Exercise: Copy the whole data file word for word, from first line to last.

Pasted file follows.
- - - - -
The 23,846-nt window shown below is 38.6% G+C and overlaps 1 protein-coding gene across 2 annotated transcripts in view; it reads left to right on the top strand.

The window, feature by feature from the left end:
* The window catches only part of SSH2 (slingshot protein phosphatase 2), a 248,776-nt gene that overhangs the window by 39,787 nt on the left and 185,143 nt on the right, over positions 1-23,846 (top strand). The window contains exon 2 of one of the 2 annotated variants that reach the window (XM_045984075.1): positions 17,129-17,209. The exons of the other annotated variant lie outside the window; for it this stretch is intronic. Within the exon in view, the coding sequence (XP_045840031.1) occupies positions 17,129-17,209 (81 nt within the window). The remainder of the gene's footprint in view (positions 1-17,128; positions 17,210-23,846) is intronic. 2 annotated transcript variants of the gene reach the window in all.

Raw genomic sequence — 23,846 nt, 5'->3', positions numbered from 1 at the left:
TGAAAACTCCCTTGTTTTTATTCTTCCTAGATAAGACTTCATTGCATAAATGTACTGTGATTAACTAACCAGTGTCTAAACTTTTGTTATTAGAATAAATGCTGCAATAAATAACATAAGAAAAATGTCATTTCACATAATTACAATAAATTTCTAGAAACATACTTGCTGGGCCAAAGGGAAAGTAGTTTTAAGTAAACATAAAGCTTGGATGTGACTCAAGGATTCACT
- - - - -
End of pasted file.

The 23,846-nt window shown below is 38.6% G+C and overlaps 1 protein-coding gene across 2 annotated transcripts in view; it reads left to right on the top strand.

The window, feature by feature from the left end:
* The window catches only part of SSH2 (slingshot protein phosphatase 2), a 248,776-nt gene that overhangs the window by 39,787 nt on the left and 185,143 nt on the right, over positions 1-23,846 (top strand). The window contains exon 2 of one of the 2 annotated variants that reach the window (XM_045984075.1): positions 17,129-17,209. The exons of the other annotated variant lie outside the window; for it this stretch is intronic. Within the exon in view, the coding sequence (XP_045840031.1) occupies positions 17,129-17,209 (81 nt within the window). The remainder of the gene's footprint in view (positions 1-17,128; positions 17,210-23,846) is intronic. 2 annotated transcript variants of the gene reach the window in all.

Raw genomic sequence — 23,846 nt, 5'->3', positions numbered from 1 at the left:
TGAAAACTCCCTTGTTTTTATTCTTCCTAGATAAGACTTCATTGCATAAATGTACTGTGATTAACTAACCAGTGTCTAAACTTTTGTTATTAGAATAAATGCTGCAATAAATAACATAAGAAAAATGTCATTTCACATAATTACAATAAATTTCTAGAAACATACTTGCTGGGCCAAAGGGAAAGTAGTTTTAAGTAAACATAAAGCTTGGATGTGACTCAAGGATTCACT